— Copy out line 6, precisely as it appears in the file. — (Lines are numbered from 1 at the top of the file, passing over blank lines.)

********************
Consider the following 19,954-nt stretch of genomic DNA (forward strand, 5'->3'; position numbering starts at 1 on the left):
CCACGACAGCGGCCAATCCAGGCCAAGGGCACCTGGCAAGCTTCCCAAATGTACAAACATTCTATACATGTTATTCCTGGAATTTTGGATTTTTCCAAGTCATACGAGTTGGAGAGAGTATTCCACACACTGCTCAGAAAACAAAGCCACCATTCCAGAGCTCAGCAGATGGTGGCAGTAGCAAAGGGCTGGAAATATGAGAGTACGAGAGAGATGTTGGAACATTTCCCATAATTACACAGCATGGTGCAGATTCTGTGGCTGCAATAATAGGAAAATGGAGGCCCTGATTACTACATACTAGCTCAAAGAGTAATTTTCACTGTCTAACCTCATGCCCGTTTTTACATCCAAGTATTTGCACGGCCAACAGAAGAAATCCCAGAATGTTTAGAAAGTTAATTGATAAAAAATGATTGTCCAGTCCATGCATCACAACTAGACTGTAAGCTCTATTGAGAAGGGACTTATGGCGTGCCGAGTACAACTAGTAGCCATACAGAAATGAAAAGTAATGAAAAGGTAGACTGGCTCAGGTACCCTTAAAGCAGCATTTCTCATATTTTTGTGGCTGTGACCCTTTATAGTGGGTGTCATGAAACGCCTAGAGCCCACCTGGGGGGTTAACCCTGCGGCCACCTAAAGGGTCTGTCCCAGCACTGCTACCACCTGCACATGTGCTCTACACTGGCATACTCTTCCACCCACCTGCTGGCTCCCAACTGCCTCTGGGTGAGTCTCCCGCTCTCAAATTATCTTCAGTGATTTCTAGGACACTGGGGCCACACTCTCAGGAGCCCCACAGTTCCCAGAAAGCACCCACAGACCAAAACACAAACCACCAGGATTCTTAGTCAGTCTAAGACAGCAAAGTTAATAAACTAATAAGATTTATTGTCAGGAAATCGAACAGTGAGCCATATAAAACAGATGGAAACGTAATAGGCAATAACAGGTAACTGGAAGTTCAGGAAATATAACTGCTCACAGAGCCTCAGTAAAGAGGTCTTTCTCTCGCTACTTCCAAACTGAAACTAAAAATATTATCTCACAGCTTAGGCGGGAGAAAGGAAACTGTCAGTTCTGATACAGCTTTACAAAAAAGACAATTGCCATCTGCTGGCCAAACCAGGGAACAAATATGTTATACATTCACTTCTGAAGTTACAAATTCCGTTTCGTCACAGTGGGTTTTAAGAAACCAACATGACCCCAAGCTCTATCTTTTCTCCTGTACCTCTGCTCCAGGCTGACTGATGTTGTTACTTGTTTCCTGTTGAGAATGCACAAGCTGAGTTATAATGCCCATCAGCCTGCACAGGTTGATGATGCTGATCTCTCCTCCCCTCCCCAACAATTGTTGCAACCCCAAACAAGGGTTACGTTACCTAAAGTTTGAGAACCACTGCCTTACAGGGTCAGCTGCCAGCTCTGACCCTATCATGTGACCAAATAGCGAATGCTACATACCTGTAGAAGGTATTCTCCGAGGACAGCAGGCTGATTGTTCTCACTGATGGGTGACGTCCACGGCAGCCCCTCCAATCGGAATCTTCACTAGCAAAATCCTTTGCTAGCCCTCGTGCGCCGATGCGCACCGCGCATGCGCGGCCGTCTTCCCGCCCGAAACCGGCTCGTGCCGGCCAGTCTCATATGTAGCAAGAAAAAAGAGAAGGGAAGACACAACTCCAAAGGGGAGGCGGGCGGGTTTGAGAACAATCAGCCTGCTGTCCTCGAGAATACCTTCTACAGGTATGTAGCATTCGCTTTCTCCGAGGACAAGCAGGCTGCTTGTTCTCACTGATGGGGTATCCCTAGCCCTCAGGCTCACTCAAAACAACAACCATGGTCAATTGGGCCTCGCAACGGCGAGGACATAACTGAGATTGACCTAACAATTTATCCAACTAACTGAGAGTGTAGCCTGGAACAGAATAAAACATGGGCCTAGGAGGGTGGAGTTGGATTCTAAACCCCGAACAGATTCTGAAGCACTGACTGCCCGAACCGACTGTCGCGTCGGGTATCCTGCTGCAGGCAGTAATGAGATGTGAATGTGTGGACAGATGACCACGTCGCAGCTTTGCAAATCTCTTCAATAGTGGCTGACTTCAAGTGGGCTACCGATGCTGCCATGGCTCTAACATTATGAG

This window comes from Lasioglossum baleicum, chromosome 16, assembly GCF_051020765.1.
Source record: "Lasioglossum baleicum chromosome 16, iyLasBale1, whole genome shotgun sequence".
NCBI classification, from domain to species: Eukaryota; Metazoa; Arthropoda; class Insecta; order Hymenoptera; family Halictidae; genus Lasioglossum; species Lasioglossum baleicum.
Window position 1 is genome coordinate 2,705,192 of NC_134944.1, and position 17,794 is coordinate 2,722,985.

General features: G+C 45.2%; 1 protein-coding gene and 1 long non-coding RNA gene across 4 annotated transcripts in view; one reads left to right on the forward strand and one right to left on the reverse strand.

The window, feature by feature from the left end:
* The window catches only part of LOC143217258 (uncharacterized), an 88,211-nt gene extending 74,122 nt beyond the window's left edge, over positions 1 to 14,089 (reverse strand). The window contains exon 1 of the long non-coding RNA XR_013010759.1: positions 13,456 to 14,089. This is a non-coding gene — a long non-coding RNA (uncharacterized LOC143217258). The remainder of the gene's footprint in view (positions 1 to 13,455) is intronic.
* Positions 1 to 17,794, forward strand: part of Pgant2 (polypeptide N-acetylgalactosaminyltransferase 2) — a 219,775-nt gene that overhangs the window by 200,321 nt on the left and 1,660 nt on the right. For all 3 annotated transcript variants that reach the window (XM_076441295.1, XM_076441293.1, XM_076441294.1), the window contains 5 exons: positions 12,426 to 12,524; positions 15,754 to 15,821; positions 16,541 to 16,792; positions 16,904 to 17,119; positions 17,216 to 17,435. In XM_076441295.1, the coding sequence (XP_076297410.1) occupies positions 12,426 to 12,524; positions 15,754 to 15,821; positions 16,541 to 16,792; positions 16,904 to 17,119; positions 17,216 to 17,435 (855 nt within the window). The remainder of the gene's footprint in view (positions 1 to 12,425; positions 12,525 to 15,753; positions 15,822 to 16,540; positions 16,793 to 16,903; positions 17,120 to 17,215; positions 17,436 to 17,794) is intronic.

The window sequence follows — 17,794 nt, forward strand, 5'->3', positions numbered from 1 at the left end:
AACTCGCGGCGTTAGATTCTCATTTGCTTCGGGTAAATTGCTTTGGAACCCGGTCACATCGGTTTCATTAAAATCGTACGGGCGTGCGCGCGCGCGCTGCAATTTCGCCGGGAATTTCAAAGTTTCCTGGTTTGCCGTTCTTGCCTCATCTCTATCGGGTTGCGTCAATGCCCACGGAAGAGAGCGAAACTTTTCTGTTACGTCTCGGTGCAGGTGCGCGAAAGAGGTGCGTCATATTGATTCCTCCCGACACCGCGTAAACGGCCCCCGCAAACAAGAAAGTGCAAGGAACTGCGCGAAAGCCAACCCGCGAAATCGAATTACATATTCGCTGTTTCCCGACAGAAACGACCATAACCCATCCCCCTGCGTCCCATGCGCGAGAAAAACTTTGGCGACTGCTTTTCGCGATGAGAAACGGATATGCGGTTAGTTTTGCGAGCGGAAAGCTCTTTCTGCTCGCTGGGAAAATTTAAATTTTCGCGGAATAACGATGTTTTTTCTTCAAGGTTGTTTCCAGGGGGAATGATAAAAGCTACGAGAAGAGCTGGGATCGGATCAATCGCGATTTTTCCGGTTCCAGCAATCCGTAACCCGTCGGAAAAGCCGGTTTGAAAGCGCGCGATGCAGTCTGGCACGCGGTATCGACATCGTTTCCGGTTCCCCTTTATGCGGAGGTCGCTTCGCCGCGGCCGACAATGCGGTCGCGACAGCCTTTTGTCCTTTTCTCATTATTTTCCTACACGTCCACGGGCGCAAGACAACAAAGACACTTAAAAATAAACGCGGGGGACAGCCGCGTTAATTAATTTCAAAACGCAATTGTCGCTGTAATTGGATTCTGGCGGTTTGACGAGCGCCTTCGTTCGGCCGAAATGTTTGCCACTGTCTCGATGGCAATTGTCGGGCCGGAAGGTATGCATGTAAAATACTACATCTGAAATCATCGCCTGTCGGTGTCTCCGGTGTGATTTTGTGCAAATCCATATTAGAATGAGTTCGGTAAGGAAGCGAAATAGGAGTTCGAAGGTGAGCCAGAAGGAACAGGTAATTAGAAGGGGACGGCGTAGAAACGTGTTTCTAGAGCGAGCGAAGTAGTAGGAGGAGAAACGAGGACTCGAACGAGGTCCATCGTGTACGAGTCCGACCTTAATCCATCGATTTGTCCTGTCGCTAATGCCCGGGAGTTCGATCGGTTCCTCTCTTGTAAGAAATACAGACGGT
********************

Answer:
Window position 1 is genome coordinate 2,705,192 of NC_134944.1, and position 17,794 is coordinate 2,722,985.